County budget: Don't ask for anything new
Wahkiakum County commissioners have some advice for department heads as they start developing their 2015 budget requests: Don't get your hopes up.
Commissioners met Tuesday with Auditor Diane Tischer and Treasurer Tammy Peterson to go over the county's financial status and review revenue predictions for 2015.
The predictions aren't good, Peterson said.
For instance, the most recent projection of revenue from state-managed county trust timberland is $855,000 for 2015.
This year, Peterson said, the county should receive $1 million in trust timber revenue; the average for the past few years has been $1.2 million, and Tischer noted that the 2014 county budget expected $1.2 million in trust timber revenue.
Commission Chair Dan Cothren commented that timber prices are in decline; the market is down 10-15 percent from last year, he said.
Law and justice revenue is also tight, the officials said, and that will affect the courts, prosecuting attorney's office and the sheriff's office.
Brady said that over the past few years, law and justice expenses have increased from 30 percent of county budgets to close to 70 percent. The expense of running a department, not wage increases, is driving the increase, he said.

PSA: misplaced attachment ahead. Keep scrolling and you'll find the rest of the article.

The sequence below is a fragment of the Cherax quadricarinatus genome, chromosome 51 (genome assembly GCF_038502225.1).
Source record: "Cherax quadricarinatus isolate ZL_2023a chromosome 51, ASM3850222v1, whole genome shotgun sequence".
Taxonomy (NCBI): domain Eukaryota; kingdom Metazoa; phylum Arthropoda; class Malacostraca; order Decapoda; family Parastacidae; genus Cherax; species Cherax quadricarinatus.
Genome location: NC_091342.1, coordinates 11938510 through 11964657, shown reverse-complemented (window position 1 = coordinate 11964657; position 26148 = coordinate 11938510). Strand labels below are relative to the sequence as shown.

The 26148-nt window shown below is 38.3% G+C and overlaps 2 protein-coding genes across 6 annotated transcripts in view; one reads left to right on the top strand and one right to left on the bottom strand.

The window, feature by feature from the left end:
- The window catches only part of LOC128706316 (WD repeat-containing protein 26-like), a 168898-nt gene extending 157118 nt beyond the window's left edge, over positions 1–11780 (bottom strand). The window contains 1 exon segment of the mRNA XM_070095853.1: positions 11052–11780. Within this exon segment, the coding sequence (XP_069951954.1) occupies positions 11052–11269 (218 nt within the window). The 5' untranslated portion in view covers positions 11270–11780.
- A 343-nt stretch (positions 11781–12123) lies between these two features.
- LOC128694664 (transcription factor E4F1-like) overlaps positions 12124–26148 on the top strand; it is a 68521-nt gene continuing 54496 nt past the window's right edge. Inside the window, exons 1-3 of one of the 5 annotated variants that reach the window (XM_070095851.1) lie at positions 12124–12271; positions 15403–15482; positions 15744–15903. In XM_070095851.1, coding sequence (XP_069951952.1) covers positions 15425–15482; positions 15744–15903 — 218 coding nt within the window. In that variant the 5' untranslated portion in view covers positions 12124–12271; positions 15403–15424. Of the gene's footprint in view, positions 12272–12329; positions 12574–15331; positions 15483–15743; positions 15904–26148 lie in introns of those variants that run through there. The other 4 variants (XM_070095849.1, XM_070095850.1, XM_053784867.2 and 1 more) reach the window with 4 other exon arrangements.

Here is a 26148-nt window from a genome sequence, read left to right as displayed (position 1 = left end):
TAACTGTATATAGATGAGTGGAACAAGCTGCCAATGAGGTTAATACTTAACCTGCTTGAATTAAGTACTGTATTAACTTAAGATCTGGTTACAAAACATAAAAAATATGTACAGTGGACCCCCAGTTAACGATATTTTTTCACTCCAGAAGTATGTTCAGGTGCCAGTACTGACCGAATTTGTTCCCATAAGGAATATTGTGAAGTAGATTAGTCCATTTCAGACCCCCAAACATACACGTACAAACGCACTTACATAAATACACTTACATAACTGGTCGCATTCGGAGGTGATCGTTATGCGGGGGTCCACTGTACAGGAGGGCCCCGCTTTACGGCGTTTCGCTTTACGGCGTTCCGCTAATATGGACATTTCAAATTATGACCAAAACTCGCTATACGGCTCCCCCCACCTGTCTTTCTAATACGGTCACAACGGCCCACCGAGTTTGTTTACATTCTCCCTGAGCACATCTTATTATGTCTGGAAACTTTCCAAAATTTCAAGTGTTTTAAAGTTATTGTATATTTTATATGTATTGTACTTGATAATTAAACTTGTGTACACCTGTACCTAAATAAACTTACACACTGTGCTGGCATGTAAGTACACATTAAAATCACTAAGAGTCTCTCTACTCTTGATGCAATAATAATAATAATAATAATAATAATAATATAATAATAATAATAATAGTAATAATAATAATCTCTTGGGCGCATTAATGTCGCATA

Tischer said the county had a $400,000 carry over in criminal justice funding from 2013 to 2014. That money is now allocated, she said, and it won't be available in 2015.
Sheriff Mark Howie has said he wants to increase the number of deputies, and he and commissioners have discussed the idea of asking voters to approve a special levy to fund those positions.
"When you ask constituents what they want, public safety is always at the top of the list," Brady said.
"If the voters understood the situation, they might support it," Cothren said.
Overall, officials said, the county will have $800,000 less next year for trust timber and state criminal justice revenues and state revenues are declining; trust timber revenues are declining.
Commissioners said they would send a letter to department heads explaining the situation, asking them to continue to be frugal, and, as Cothren said, don't ask for anything new.